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Mike Mehalek writes fast-paced lyrical books that can be enjoyed with one reading but have enough substance for re-reading. He brings stories to life that demand to be told, regardless of the hopes/dreams/fears/desires of his characters--the Story first--always the Story.

In 2008 Mike earned his masters degree in writing popular fiction from Seton Hill University

Visit Mike on twitter @mikemehalek

Monday, November 28, 2011

2011 reading list and year end review--of sorts

Hey gang, Just thought I'd publish my 2011 completed reading list.  I'm hoping to wrap up the year with Hellbender by Jason Jack Miller

Let me step back though, and if you were looking for the meat and potato book review and apologize because this is only a book review of sorts.  I suppose it's more a reflection of the past year through my reading, a stream of consciousness at best. All I can hope is that you don't judge me too harshly.

If you've made it this far, let me take you back through this year....a year that was a little less productive for my reading, which I blame on my iPhone--curse you Fruit Ninja and all of you evil apps!!  Despite reading fewer books this year than last, 2011 really was a pretty Kick Ass reading year for me.

When I look at this reading list, I realize two things
1. how many of these books are about family (ALL OF THEM!!)
2. how much my life has changed.

Almost a year ago, I lost my father to cancer as I traveled with Roland and his ka-tet on their quest to the Dark Tower. I know it's strange, but in some way Blaine the Pain and Oy and Eddie, and Susannah remind me of my dad.  It's almost as if the losses that they suffered taught me how to grieve my own.  You can imagine how stoked I was to learn of the newest Dark Tower book which will be released next year (The Wind Through the Keyhole).

I broke the Dark Tower series up when I inadvertently left Wolves of the Calla at a restaurant for two weeks, with Paul Harding's Tinkers, another novel which very much deals with family, loss, and death.

The Search for Joseph Tully followed.  Hallahan's classic horror novel was a fun read with its city snowscapes, and I enjoyed all the more because I read them while sailing along the Western Caribbean.  The opening pages were one of the creepiest I've ever read (until, of course I read Gary Braunbeck's In Silent Graves--genius as only Gary brings it).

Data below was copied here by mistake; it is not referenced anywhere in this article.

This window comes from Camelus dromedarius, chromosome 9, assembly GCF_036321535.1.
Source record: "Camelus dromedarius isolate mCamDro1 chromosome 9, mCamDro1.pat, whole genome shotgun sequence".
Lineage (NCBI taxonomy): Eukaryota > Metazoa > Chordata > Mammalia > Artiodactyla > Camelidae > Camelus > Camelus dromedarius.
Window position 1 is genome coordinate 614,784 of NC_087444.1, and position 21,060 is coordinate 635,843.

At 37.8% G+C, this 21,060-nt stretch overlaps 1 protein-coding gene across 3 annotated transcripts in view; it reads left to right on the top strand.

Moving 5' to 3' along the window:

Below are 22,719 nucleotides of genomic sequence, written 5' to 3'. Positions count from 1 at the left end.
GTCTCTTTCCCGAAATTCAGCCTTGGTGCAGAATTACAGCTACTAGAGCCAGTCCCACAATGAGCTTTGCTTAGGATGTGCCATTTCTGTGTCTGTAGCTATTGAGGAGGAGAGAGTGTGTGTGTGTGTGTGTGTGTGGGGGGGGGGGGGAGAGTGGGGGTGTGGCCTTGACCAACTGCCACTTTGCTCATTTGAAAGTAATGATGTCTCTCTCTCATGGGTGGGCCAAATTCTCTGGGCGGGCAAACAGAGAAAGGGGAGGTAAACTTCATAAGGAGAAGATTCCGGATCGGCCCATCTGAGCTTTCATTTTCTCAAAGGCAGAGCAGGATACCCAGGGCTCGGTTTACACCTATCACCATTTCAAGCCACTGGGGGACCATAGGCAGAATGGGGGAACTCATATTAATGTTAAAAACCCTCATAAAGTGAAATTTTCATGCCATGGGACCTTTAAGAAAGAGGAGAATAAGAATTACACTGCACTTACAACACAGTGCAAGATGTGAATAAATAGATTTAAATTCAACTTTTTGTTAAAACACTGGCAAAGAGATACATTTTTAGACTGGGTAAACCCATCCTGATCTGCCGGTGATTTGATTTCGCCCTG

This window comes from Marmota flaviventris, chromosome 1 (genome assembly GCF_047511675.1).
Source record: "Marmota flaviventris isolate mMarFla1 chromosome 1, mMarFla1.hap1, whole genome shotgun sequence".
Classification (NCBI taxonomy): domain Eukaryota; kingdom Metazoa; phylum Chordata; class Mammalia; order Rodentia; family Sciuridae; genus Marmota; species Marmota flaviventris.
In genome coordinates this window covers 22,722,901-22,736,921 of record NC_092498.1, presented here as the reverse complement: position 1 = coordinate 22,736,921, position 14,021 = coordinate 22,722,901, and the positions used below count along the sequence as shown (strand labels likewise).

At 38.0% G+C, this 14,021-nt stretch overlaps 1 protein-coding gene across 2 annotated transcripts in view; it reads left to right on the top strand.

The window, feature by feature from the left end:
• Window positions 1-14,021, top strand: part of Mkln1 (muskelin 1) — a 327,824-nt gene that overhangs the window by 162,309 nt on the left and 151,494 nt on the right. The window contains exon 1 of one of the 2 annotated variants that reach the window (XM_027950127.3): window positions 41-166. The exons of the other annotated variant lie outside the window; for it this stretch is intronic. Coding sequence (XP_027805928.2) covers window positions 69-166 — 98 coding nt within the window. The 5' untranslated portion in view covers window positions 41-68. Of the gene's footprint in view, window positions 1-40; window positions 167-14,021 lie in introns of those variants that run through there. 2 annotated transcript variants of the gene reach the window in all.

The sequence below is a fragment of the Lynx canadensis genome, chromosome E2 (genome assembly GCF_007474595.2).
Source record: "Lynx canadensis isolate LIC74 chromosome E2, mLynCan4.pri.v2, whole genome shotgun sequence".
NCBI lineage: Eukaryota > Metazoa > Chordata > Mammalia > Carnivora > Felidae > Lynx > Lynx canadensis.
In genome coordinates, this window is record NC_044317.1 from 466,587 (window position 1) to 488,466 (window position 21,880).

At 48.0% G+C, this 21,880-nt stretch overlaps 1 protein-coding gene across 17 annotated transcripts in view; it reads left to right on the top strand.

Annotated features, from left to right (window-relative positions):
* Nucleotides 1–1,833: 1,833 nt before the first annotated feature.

Zoo Story was heartfelt, funny, and plain old awesome.  In 2011 a puggie named Bella joined my life and I started to appreciate the relationships that the zoo keepers of the Tampa's Lowery Park Zoo had with the likes of Enshalla and Herman.

Much like his previous novel The Brother's Bishop, Bart Yates, reminded me in The Distance Between Us that family does not always share blood, and that sometimes the ones we love most, drive us batty and can be the ones to hurt us the most.  I guess most importantly, the theme of forgiveness hit a chord with me.  It was probably at this time--and the first time that year, that I finally forgave myself for not being back home in PA when my dad died.

The Devil and Preston Black just wowed me, and I find any words I strum up here inadequate. The local color, fluency between reality and unreality, the depths of desire and longing to do the right thing. I can't say enough good.  Most of all, it made me pause and raised the thought that perhaps the best things in our lives are right in front of us, if only we stop to look at them.

Ambassadora was just as impressive.  Character, setting, plot, dialogue...it was all just...WOW!  I really enjoyed the technology Heidi Ruby Miller created for this book from the scentbots to the cenders, to the virtual world itself. The history allowed for the technology and plot to be logical but not contrived. Combining all of these elements couldn't be an easy task, but it was pulled off impeccably. Science fiction full of heart and meaning, while remaining  action-packed and full of tension.

The Snowman had its moments--I mean thinking about how much our parents can influence us as adults is creepy.  My only complaint was that I knew who the Snowman was the second s/he appeared in the book, and no amount of red herrings could detract me from it. But it did have its moments.  Some of the language was wonderful, some was not...but overall fun.

To say that In Silent Graves was fun would likely cause someone to string me up and hang me as a monster; however, it really was awesome.  Gary is one of very few writers out there who can take so many dark themes and show us the real beauty of things we might not normally see, and also teach us about unconditional love.  Gary does this without being cliche--it's effing unbelievably good and he makes it look so easy.

I've not yet finished What the Night Knows but what I can see so far is that it can be pretty dark.

And with that another year fades to black.  What does 2012 hold?  I can only hope to be as enthralled and inspired as I was this year.

Dark Tower series--Stephen King

  • ·      Drawing of the Three (finished in December 2010)
  • ·      The Wastelands
  • ·      Wizards and Glass
  • ·      Wolves of the Calla
  • ·      Song of Susannah
  • ·      The Dark Tower

The Road to the Dark Tower: Exploring Stephen King’s Magnum Opus--Bev Vincent
Tinkers--Paul Harding
The Search for Joseph Tully--William Hallahan
Zoo Story--Thomas French
The Distance Between Us--Bart Yates
The Devil and Preston Black--Jason Jack Miler
Ambassadora--Heidi Ruby Miller
The Snowman Jo Nesobo
In Silent Graves--Gary Braunbeck
What the Night Knows--Dean Koontz

1 comment:

  1. What a diverse list! That's a sign of a good reader, in my opinion.

    Thanks for the AMBASADORA mention--so glad you enjoyed it.

    I may have to do this on my own blog now... :)